Nonuniform circular motion is any case in which an object moving in a circular path has a varying speed. Some examples of nonuniform circular motion include a roller coaster, a vertical pendulum, and a car riding over a hill. All of these situations include an object traveling at different speeds in a circular path. For the roller coaster, its cars travel faster during its trip down than its trip up. The pendulum’s mass swings in a semicircle in which its trip up slows down to 0 m/s and comes back down. A car riding over a hill will experience different speeds at different points of the hill.
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The way to express nonuniform circular motion is not that different from the techniques used in calculating uniform circular motion. In uniform circular motion, the magnitude of the tangential acceleration is always equal to zero assuming speed remains constant. The radial acceleration in uniform circular motion is equal to the centripetal acceleration, which is towards the center of the circle. In nonuniform circular motion, the radial acceleration is the same and equal to towards the center of the circle. What’s different is the tangential acceleration, since speed is nonzero and changing.
Since there is a nonzero tangential acceleration, there are forces that act on an object in addition to its centripetal force (composed of the mass and radial acceleration). These forces on the object include forces such as weight, normal force, and other forces acted on the object due to the environment it is in such as friction.
An interesting characteristic of the additional forces that nonuniform circular motion takes into account is that they do not always follow traditional force concepts. For example, in many situations weight is countered by its normal force. When weight points down, normal force points up. In nonuniform circular motion, normal force does not always point in the opposite direction of weight. Here is an example with an object traveling in a straight path then loops a loop back into a straight path again:
This diagram shows the normal force pointing in other directions rather than opposite to the weight force. The normal force is actually the sum of the radial and tangential forces that help to counteract the weight force and contribute to the centripetal force. The normal force can be broken down into horizontal and vertical components such as in the diagram below:
From this diagram, the horizontal component of normal force is what contributes to the centripetal force. The vertical component of the normal force is what counteracts the weight force of the object.
One characteristic that is in nonuniform circular motion that may seem illogical is the fact that normal force and weight can point in the same direction. Both forces can point down, yet the object will remain in a circular path without falling straight down. First let’s see why normal force can point down in the first place. In the first diagram, let's say the object is a person sitting inside a plane, the two forces point down only when it reaches the top of the circle. The reason for this is that the normal force is the sum of the weight and centripetal force. Since both weight and centripetal force points down at the top of the circle, normal force will point down as well. From a logical standpoint, a person who is traveling in the plane will be upside down at the top of the circle. At that moment, the person’s seat is actually pushing down on the person, which is the normal force.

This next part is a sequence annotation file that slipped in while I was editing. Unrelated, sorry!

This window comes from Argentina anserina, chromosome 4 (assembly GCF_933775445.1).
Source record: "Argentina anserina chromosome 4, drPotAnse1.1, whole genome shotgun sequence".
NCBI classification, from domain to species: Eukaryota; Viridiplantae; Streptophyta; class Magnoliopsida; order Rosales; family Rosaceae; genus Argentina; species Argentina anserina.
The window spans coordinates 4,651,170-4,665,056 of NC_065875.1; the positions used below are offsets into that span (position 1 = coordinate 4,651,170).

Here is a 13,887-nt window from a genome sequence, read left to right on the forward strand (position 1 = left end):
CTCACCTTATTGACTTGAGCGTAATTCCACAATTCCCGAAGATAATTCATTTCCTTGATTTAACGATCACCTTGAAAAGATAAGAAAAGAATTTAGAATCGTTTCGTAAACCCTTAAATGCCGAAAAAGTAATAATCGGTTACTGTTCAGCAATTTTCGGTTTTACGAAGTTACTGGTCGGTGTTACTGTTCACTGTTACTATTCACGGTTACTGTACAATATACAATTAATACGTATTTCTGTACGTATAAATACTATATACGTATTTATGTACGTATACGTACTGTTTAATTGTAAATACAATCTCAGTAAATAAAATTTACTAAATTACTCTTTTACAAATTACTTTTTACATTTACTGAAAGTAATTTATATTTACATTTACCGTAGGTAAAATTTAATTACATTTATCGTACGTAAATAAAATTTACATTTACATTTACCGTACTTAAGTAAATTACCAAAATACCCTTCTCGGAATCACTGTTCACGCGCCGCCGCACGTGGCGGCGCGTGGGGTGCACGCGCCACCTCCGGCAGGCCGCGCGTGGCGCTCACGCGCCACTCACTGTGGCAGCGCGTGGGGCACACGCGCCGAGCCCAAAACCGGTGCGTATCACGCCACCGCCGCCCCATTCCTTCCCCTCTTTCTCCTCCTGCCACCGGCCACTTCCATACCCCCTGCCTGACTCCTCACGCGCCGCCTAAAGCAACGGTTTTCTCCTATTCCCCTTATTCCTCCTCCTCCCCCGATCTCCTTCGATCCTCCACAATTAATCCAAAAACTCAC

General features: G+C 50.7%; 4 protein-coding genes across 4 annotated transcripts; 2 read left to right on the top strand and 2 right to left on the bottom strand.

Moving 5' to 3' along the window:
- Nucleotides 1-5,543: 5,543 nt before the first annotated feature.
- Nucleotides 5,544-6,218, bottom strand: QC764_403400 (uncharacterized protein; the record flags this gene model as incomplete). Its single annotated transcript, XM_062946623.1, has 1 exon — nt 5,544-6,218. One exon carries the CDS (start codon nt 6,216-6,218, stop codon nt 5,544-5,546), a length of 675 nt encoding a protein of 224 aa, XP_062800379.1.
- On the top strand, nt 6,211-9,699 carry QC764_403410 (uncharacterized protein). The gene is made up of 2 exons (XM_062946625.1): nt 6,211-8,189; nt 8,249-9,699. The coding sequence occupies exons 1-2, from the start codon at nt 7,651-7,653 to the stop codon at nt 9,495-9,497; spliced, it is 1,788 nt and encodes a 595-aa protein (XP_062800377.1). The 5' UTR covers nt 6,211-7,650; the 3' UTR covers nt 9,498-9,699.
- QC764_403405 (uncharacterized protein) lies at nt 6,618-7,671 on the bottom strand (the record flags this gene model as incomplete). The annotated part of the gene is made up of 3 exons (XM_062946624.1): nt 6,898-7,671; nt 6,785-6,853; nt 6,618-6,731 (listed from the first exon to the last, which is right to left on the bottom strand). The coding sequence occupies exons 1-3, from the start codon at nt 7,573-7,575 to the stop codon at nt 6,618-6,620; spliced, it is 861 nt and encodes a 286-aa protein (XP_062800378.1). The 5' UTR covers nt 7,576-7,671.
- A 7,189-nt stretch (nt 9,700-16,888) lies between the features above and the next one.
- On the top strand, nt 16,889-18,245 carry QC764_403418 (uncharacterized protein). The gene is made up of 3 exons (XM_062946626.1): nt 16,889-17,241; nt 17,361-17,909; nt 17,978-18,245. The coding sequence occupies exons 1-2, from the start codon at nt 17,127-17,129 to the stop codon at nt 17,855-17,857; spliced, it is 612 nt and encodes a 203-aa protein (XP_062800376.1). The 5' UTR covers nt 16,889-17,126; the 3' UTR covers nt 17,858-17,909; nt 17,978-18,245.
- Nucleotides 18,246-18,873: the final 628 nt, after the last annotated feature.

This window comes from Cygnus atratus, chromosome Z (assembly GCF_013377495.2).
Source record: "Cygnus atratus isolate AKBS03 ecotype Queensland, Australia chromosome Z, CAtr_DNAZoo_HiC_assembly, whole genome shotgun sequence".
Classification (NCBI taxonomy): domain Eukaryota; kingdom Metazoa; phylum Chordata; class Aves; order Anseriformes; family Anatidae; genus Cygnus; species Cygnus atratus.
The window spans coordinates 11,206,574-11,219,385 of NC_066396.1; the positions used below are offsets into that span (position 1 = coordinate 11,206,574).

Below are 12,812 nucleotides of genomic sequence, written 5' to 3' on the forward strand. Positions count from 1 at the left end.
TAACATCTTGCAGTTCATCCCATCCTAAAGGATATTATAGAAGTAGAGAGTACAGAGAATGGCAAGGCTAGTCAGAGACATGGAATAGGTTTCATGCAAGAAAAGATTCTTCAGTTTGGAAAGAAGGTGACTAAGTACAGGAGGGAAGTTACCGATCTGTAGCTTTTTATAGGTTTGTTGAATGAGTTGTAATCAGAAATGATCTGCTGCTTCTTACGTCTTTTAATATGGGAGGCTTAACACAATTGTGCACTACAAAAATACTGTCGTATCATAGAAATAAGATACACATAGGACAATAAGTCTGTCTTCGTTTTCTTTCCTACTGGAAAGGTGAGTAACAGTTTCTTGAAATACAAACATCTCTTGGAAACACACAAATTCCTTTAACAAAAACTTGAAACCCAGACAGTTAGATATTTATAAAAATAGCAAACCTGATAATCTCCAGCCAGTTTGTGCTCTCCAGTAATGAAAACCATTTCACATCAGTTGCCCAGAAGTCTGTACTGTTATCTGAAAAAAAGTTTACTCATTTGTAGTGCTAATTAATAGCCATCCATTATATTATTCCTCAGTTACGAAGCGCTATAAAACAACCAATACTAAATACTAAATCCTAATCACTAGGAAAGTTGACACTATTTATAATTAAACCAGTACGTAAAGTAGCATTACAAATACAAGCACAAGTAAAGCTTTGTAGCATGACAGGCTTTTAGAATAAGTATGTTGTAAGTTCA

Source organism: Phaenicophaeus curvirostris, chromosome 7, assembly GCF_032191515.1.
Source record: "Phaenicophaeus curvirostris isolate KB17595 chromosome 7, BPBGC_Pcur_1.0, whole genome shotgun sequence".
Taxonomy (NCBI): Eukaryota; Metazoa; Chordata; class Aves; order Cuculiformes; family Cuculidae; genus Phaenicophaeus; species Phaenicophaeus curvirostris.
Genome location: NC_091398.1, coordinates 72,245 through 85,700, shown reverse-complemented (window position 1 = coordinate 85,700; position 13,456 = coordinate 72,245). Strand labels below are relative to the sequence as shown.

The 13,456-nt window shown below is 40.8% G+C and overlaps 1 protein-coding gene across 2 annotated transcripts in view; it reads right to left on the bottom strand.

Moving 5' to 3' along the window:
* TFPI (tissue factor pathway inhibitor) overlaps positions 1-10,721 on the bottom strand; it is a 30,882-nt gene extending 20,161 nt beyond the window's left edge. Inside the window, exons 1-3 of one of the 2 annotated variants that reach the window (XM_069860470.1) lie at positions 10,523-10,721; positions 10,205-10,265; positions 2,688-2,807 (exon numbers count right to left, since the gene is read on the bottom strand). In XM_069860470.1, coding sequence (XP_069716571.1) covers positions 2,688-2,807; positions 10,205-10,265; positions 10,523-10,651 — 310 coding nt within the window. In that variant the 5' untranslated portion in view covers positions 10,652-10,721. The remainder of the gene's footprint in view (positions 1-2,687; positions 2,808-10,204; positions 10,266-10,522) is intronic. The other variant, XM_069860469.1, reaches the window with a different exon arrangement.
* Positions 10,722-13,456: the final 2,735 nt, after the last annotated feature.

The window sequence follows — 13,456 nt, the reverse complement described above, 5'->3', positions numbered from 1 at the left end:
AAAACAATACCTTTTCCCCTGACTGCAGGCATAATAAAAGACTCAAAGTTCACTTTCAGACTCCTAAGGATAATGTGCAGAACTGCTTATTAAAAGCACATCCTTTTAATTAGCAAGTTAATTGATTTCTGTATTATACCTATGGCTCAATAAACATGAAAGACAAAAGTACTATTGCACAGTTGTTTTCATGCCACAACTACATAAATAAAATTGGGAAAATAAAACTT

The reason why the object does not fall down when subjected to only downward forces is a simple one. Think about what keeps an object up after it is thrown. Once an object is thrown into the air, there is only the downward force of earth’s gravity that acts on the object. That does not mean that once an object is thrown in the air, it will fall instantly. What keeps that object up in the air is its velocity. The first of Newton's laws of motion states that an object’s inertia keeps it in motion, and since the object in the air has a velocity, it will tend to keep moving in that direction.
Solving applications dealing with nonuniform circular motion involves force analysis. With uniform circular motion, the only force acting upon an object traveling in a circle is the centripetal force. In nonuniform circular motion, there are additional forces acting on the object due to a nonzero tangential acceleration. Although there are additional forces acting upon the object, the sum of all the forces acting on the object will have to equal to the centripetal force.
Notice that radial acceleration is used when calculating the total force. Tangential acceleration is not used in calculating total force because it is not responsible for keeping the object in a circular path. The only acceleration responsible for keeping an object moving in a circle is the radial acceleration. Also, keep in mind that since the sum of all forces is equal to the centripetal force, drawing centripetal force into a free body diagram is not necessary and usually not recommended.
Using , we can draw free body diagrams to list all the forces acting on an object then set it equal to . Afterwards, we can solve for what ever is unknown (this can be mass, velocity, radius of curvature, coefficient of friction, normal force, etc.). For example, the visual above showing an object at the top of a semicircle would be expressed as .
In uniform circular motion, total acceleration of an object in a circular path is equal to the radial acceleration. Due to the presence of tangential acceleration in non uniform circular motion, that does not hold true any more. To find the total acceleration of an object in non uniform circular, find the vector sum of the tangential acceleration and the radial acceleration.
Radial acceleration is always equal to . The tangential acceleration is simply the derivative of the velocity at the given point.